It’s nearly a year since my mother died. My father died a couple of years previously. So I am parentless. There’s been a difficult period of adjustment to this fact, but I’m finally beginning to get used to it. It feels good.
I was present at the moment of my mother’s death but I felt nothing. I felt a stony absence where one might expect feeling to be. It was the same at her funeral. To this day, I have not shed a single tear for her. (I only shed a couple for my father.) Immediately after my mother died, I sat alone with her body for a while. I didn’t speak to her, and I am still careful not to speak to her as some people like to do to their dead. I do not want to give any sort of house room to the idea that she might be alive or listening. Nevertheless, as I sat by her body, I imagined she spoke to me. As it became more gaunt in the final days, her face, with its prominent nose and pointy chin, had become a little witch-like, reminding me of her sharp face in pictures from my early childhood which always stir in me a certain icy fear. And now, alone with her body, I imagined her saying to me in a harsh, mocking voice, ‘Don’t imagine you’ve got away from me because you never will. Now I’m inside your head.’ I didn’t literally hear this, but it was vivid enough to frighten me, and I had to resist an impulse to run from the room.
I should be clear that she had never actually spoken to me in that way since I was a child. She was no monster. She had a number of admirable qualities. She was creative and talented and liked to laugh. She was a good neighbour. I don’t think, generally speaking, that she was deliberately cruel or unkind, and I completely understand that there were reasons for her limitations. She was also very affectionate towards me and, a lot of the time, I enjoyed her company. But my absence of grief tells me one thing that I wasn’t entirely sure about until now: I did not love her.
It feels wrong to say it, it feels ungrateful, it feels disloyal, but love isn’t something you can just switch on. Undoubtedly my mother deserved to be loved, and I performed, as best I could, the part of a loving and affectionate son. I’d even say the affection was real. It just wasn’t love.
My mother said to me on more than one occasion that she herself was only capable of loving anyone if she pitied them. This explained a lot. I’m simplifying of course, but there was a sense in which, when we were children, you simply couldn’t get loved by her by being brave or healthy or happy. On the other hand, if you were sick, or maimed, or distressed, my mother, who was a doctor, was always interested, to the point that there was often rivalry between myself and my siblings not to be the best, but to be the most wounded.
I didn’t completely get this until sometime into adulthood. Indeed I think that for a while I myself bought into the idea myself that love and pity were synonymous, and (even more weirdly) that being maimed was synonymous with being lovable. (Thank god, I was past this before my own children were born.) But the fact was that revealing your wounds to my mother, while it would certainly attract her interest, came at a great cost. She would want to wallow in them, to build them up and make them define you, and to discuss them with her friends, much as other parents discuss their children’s changing circumstances and achievements, the latter being things that, like my father, she showed remarkably little interest in.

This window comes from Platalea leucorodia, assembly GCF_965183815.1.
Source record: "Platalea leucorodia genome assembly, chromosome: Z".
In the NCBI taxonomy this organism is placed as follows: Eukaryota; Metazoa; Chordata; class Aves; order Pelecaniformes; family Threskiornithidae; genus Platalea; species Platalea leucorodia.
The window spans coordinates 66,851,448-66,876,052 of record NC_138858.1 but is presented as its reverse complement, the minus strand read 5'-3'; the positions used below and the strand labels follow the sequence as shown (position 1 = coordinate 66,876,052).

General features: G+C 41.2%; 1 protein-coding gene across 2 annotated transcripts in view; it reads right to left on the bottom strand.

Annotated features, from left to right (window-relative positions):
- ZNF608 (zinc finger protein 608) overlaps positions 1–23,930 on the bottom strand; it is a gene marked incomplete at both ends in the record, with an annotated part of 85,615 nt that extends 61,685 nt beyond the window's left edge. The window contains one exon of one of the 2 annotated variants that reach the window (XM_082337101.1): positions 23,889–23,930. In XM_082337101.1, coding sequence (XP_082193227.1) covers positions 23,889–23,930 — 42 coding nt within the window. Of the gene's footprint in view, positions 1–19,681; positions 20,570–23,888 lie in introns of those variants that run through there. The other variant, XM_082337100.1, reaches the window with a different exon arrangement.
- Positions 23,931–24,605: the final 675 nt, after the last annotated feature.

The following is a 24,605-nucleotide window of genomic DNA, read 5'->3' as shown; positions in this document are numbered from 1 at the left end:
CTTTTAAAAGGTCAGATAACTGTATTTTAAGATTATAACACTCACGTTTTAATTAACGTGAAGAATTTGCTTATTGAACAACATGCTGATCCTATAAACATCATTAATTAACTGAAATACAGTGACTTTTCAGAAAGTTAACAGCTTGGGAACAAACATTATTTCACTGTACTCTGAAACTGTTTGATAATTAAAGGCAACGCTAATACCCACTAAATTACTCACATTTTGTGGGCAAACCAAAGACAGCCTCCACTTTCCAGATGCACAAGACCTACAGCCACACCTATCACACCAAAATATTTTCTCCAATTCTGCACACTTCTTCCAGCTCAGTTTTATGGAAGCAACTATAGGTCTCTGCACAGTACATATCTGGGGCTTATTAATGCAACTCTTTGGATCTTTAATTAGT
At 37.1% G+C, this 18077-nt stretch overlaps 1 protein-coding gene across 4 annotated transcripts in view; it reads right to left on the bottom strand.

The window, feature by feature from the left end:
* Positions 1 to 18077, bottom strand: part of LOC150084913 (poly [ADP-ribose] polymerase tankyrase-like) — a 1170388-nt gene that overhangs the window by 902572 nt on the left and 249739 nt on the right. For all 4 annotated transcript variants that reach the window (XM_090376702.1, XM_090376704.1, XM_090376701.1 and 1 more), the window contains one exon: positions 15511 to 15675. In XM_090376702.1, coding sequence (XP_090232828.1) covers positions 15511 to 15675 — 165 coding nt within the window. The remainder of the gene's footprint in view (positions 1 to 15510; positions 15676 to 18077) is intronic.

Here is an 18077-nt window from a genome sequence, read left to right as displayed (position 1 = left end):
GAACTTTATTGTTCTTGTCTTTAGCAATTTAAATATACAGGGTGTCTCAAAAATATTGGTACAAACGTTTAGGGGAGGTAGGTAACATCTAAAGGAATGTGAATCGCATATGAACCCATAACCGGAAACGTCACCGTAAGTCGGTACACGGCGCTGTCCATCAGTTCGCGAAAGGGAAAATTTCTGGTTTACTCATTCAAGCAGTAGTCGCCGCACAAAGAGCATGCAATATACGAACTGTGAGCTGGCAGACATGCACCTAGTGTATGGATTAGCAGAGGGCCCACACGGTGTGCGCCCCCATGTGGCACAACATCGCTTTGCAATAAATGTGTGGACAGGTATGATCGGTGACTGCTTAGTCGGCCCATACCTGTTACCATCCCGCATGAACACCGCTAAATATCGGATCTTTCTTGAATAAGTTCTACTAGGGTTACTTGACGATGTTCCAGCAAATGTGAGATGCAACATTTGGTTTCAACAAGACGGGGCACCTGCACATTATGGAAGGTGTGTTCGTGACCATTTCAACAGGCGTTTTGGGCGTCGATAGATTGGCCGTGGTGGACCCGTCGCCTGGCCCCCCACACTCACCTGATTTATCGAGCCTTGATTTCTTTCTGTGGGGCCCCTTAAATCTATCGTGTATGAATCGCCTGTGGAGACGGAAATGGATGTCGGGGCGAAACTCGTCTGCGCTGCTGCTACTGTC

There was also an ever present risk that she might suddenly turn, for though she preferred us to be wounded, she did not want us to be more wounded than herself. The competition to be the most wounded was one she saw herself as very much part of and, if you made her feel that her position was challenged, her frightening, sudden, witch-like anger might suddenly flare and she’d tell you that your problems were nothing compared with hers.
So I learned as an adult never to reveal anything of my inner self, and certainly not to tell her of any problems I might have. We developed a not-unpleasant, bantering, affectionate kind of relationship which I think she enjoyed, and often I did too, but I did not trust her with my core self, or anything even close to it. In fact I think I was around forty before I learnt to trust my core self with any other adult at all. And I guess that explains why it was possible for me to feel affection for her (which, after all, you can feel for people you don’t know very well), but not love, which surely requires that you are able to make contact, to some degree, at a level that feels like your core.
I know what grief feels like. Grief is like a hard cold wall, seperating you from something precious that someone gave you and that you can never, ever have from them again. Her death has not separated me from something precious and I have not grieved for her. It’s true that I have often grieved, over my life, for the absence of something I would have liked to have had from her and my father, and, in the aftermath of their deaths, I have certainly recapitulated some of that. (Four months after she died I saw a news story about the death of the ‘clown of Aleppo‘, a brave young man who did his best to cheer up the children there, and for a short time I was quite beside myself, though it was the first time I’d ever heard of him!) But that’s another matter entirely.
I find myself thinking of suns and black holes. Both have gravity, and both can draw other, smaller bodies into their orbit, but suns give out warmth, and black holes suck it in. I would have liked parents who could warm me, but at least now they can no longer suck away my own warmth. And I don’t even have to feel badly about depriving them of it, because at last those two needy people no longer need anything at all.